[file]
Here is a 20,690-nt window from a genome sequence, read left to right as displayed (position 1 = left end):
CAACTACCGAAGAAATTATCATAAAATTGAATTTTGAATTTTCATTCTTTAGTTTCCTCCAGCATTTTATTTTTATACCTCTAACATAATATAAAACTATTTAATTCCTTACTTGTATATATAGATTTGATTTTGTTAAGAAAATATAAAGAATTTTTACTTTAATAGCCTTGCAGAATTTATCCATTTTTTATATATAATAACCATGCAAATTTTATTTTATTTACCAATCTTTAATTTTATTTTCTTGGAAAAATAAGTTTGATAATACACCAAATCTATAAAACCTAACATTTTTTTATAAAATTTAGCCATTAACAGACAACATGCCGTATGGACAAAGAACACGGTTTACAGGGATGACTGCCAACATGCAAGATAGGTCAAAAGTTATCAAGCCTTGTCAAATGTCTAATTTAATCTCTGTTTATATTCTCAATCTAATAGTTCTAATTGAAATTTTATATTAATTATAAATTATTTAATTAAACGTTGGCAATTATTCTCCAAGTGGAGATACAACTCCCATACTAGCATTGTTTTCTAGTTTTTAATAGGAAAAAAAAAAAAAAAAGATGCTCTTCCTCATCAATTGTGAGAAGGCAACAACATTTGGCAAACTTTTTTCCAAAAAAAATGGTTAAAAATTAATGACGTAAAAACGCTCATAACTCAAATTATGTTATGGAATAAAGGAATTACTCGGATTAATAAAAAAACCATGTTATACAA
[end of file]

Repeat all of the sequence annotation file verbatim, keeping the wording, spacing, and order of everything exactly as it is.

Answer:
Here is a 20,690-nt window from a genome sequence, read left to right as displayed (position 1 = left end):
CAACTACCGAAGAAATTATCATAAAATTGAATTTTGAATTTTCATTCTTTAGTTTCCTCCAGCATTTTATTTTTATACCTCTAACATAATATAAAACTATTTAATTCCTTACTTGTATATATAGATTTGATTTTGTTAAGAAAATATAAAGAATTTTTACTTTAATAGCCTTGCAGAATTTATCCATTTTTTATATATAATAACCATGCAAATTTTATTTTATTTACCAATCTTTAATTTTATTTTCTTGGAAAAATAAGTTTGATAATACACCAAATCTATAAAACCTAACATTTTTTTATAAAATTTAGCCATTAACAGACAACATGCCGTATGGACAAAGAACACGGTTTACAGGGATGACTGCCAACATGCAAGATAGGTCAAAAGTTATCAAGCCTTGTCAAATGTCTAATTTAATCTCTGTTTATATTCTCAATCTAATAGTTCTAATTGAAATTTTATATTAATTATAAATTATTTAATTAAACGTTGGCAATTATTCTCCAAGTGGAGATACAACTCCCATACTAGCATTGTTTTCTAGTTTTTAATAGGAAAAAAAAAAAAAAAAGATGCTCTTCCTCATCAATTGTGAGAAGGCAACAACATTTGGCAAACTTTTTTCCAAAAAAAATGGTTAAAAATTAATGACGTAAAAACGCTCATAACTCAAATTATGTTATGGAATAAAGGAATTACTCGGATTAATAAAAAAACCATGTTATACAA